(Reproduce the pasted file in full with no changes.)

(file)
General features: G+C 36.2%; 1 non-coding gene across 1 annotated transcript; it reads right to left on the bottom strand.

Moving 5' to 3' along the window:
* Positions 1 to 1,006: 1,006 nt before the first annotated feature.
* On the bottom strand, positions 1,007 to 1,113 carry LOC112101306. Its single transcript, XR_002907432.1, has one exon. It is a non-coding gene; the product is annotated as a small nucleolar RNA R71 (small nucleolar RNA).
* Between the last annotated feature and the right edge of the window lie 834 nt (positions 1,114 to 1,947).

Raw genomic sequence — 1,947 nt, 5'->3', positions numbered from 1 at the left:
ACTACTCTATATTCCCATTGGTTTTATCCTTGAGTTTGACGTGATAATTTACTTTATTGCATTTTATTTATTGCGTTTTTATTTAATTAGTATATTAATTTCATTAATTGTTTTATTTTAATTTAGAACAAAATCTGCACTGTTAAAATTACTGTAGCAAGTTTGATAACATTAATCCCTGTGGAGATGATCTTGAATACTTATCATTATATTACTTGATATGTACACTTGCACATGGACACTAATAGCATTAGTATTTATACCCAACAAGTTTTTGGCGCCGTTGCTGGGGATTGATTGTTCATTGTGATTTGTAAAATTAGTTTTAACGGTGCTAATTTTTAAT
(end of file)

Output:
General features: G+C 36.2%; 1 non-coding gene across 1 annotated transcript; it reads right to left on the bottom strand.

Moving 5' to 3' along the window:
* Positions 1 to 1,006: 1,006 nt before the first annotated feature.
* On the bottom strand, positions 1,007 to 1,113 carry LOC112101306. Its single transcript, XR_002907432.1, has one exon. It is a non-coding gene; the product is annotated as a small nucleolar RNA R71 (small nucleolar RNA).
* Between the last annotated feature and the right edge of the window lie 834 nt (positions 1,114 to 1,947).

Raw genomic sequence — 1,947 nt, 5'->3', positions numbered from 1 at the left:
ACTACTCTATATTCCCATTGGTTTTATCCTTGAGTTTGACGTGATAATTTACTTTATTGCATTTTATTTATTGCGTTTTTATTTAATTAGTATATTAATTTCATTAATTGTTTTATTTTAATTTAGAACAAAATCTGCACTGTTAAAATTACTGTAGCAAGTTTGATAACATTAATCCCTGTGGAGATGATCTTGAATACTTATCATTATATTACTTGATATGTACACTTGCACATGGACACTAATAGCATTAGTATTTATACCCAACAAGTTTTTGGCGCCGTTGCTGGGGATTGATTGTTCATTGTGATTTGTAAAATTAGTTTTAACGGTGCTAATTTTTAAT